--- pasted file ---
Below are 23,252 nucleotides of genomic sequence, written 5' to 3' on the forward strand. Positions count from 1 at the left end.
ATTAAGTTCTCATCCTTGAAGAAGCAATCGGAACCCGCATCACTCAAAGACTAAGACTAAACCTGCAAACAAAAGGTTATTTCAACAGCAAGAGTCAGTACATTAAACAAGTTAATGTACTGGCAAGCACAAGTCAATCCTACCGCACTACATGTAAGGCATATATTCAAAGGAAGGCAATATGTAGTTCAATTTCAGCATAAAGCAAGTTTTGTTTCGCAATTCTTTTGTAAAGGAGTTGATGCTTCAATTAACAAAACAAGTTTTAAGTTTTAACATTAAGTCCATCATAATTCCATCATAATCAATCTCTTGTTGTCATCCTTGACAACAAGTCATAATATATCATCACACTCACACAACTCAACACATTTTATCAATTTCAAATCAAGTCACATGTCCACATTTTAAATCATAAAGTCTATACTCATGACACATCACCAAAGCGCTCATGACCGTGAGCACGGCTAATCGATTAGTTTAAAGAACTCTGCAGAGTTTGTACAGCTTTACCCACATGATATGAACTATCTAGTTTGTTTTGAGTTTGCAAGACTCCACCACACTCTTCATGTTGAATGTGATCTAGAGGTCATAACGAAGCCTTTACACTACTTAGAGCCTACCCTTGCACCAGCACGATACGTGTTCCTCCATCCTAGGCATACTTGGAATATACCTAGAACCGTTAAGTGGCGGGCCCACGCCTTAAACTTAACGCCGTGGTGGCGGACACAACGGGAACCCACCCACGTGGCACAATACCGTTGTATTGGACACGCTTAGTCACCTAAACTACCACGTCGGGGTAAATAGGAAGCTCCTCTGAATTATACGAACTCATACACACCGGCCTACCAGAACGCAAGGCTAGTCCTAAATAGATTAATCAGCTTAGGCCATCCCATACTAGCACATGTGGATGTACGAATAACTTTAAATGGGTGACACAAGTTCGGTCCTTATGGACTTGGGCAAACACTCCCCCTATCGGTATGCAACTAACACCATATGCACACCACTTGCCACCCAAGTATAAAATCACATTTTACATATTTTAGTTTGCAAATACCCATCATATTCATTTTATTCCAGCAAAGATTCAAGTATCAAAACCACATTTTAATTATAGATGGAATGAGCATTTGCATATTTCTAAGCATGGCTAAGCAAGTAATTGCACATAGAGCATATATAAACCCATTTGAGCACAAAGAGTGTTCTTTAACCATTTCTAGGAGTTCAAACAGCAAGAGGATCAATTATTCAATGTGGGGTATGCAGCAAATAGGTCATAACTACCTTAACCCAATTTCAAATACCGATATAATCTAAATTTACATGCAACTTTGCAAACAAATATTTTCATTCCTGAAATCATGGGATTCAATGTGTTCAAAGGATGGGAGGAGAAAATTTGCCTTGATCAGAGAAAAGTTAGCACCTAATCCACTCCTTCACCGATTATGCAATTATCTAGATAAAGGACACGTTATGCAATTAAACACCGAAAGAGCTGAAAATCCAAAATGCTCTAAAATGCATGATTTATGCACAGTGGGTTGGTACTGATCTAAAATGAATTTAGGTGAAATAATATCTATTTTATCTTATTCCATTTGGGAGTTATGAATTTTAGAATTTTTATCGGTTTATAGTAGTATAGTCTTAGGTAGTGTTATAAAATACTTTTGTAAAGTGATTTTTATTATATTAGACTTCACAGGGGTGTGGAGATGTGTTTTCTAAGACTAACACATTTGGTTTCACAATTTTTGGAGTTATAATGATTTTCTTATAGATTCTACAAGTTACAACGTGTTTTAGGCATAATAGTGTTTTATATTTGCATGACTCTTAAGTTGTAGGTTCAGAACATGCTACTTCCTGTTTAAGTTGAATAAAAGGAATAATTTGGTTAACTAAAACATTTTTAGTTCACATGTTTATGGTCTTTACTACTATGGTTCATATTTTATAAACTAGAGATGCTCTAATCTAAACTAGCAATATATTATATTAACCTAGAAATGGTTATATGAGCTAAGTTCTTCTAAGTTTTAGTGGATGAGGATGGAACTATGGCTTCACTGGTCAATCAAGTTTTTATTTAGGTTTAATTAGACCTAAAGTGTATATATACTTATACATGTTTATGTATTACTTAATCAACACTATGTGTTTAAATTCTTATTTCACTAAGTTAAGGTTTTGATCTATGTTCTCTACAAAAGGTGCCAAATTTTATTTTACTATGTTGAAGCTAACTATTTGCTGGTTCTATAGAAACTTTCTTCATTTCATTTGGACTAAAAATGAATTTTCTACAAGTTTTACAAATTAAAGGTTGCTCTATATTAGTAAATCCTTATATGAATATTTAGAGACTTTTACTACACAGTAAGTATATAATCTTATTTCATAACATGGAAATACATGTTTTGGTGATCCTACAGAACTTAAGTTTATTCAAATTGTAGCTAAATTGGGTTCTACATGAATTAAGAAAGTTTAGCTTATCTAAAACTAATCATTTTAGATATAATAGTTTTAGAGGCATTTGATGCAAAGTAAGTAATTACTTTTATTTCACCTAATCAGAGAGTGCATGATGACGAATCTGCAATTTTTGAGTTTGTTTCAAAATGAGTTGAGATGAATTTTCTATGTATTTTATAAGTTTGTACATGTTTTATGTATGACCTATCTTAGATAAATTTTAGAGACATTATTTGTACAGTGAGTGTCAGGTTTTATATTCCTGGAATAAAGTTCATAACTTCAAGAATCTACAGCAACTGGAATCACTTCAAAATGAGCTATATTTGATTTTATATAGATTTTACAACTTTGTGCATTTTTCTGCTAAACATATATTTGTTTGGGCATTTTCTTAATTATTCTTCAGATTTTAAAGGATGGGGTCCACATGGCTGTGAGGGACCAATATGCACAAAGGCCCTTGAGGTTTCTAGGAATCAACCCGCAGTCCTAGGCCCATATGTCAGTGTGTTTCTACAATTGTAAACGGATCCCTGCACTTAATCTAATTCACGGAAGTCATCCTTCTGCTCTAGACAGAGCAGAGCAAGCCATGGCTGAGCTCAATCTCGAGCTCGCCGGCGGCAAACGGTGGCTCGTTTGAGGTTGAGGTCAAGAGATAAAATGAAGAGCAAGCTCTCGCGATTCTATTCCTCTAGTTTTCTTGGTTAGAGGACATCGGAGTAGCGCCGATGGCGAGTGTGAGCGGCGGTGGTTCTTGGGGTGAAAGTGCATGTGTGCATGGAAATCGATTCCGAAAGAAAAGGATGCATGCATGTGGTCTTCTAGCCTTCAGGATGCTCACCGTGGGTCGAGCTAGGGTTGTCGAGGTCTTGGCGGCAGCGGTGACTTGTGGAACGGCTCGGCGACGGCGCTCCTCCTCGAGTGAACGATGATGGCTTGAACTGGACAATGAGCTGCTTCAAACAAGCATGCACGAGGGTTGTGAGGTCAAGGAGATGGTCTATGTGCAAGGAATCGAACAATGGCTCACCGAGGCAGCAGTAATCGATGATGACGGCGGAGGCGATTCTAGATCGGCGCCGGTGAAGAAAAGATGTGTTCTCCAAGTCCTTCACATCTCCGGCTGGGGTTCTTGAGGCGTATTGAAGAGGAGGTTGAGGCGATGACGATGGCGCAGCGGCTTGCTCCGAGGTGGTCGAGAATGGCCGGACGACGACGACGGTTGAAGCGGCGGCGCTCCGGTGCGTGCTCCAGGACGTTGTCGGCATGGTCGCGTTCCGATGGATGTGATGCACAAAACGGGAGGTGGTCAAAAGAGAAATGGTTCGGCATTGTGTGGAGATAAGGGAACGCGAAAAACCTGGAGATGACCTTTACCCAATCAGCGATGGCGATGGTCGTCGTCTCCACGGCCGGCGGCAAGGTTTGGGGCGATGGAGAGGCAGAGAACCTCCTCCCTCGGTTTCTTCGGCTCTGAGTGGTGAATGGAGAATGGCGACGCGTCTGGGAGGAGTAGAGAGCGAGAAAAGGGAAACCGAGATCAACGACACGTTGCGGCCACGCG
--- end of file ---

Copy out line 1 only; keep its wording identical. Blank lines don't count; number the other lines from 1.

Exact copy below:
Below are 23,252 nucleotides of genomic sequence, written 5' to 3' on the forward strand. Positions count from 1 at the left end.